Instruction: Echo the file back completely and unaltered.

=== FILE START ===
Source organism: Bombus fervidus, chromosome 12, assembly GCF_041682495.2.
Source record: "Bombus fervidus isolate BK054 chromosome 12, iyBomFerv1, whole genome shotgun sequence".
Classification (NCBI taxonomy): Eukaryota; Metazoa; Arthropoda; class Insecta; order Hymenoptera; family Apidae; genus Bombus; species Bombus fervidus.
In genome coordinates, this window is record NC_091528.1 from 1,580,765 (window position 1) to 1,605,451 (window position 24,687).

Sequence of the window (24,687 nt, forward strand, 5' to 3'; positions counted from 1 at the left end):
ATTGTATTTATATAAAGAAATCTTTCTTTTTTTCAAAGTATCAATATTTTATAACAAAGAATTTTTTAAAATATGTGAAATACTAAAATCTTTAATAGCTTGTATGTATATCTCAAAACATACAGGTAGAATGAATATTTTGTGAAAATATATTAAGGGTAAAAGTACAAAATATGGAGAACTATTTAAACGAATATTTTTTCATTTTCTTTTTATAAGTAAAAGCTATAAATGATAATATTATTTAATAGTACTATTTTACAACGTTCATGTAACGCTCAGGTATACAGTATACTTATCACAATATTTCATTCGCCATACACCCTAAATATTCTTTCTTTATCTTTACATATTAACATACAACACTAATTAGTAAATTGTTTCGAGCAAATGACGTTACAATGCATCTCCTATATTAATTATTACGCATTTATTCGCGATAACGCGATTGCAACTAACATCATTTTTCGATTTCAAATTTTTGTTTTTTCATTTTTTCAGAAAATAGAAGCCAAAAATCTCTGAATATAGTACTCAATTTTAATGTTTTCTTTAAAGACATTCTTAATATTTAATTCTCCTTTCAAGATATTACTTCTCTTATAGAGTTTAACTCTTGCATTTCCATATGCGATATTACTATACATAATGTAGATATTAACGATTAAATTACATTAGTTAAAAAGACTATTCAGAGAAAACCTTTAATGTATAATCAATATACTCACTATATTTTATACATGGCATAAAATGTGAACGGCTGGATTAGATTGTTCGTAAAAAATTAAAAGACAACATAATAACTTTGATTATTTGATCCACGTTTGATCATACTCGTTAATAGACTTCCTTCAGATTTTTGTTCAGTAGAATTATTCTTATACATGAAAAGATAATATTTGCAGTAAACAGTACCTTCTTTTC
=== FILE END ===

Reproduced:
Source organism: Bombus fervidus, chromosome 12, assembly GCF_041682495.2.
Source record: "Bombus fervidus isolate BK054 chromosome 12, iyBomFerv1, whole genome shotgun sequence".
Classification (NCBI taxonomy): Eukaryota; Metazoa; Arthropoda; class Insecta; order Hymenoptera; family Apidae; genus Bombus; species Bombus fervidus.
In genome coordinates, this window is record NC_091528.1 from 1,580,765 (window position 1) to 1,605,451 (window position 24,687).

Sequence of the window (24,687 nt, forward strand, 5' to 3'; positions counted from 1 at the left end):
ATTGTATTTATATAAAGAAATCTTTCTTTTTTTCAAAGTATCAATATTTTATAACAAAGAATTTTTTAAAATATGTGAAATACTAAAATCTTTAATAGCTTGTATGTATATCTCAAAACATACAGGTAGAATGAATATTTTGTGAAAATATATTAAGGGTAAAAGTACAAAATATGGAGAACTATTTAAACGAATATTTTTTCATTTTCTTTTTATAAGTAAAAGCTATAAATGATAATATTATTTAATAGTACTATTTTACAACGTTCATGTAACGCTCAGGTATACAGTATACTTATCACAATATTTCATTCGCCATACACCCTAAATATTCTTTCTTTATCTTTACATATTAACATACAACACTAATTAGTAAATTGTTTCGAGCAAATGACGTTACAATGCATCTCCTATATTAATTATTACGCATTTATTCGCGATAACGCGATTGCAACTAACATCATTTTTCGATTTCAAATTTTTGTTTTTTCATTTTTTCAGAAAATAGAAGCCAAAAATCTCTGAATATAGTACTCAATTTTAATGTTTTCTTTAAAGACATTCTTAATATTTAATTCTCCTTTCAAGATATTACTTCTCTTATAGAGTTTAACTCTTGCATTTCCATATGCGATATTACTATACATAATGTAGATATTAACGATTAAATTACATTAGTTAAAAAGACTATTCAGAGAAAACCTTTAATGTATAATCAATATACTCACTATATTTTATACATGGCATAAAATGTGAACGGCTGGATTAGATTGTTCGTAAAAAATTAAAAGACAACATAATAACTTTGATTATTTGATCCACGTTTGATCATACTCGTTAATAGACTTCCTTCAGATTTTTGTTCAGTAGAATTATTCTTATACATGAAAAGATAATATTTGCAGTAAACAGTACCTTCTTTTC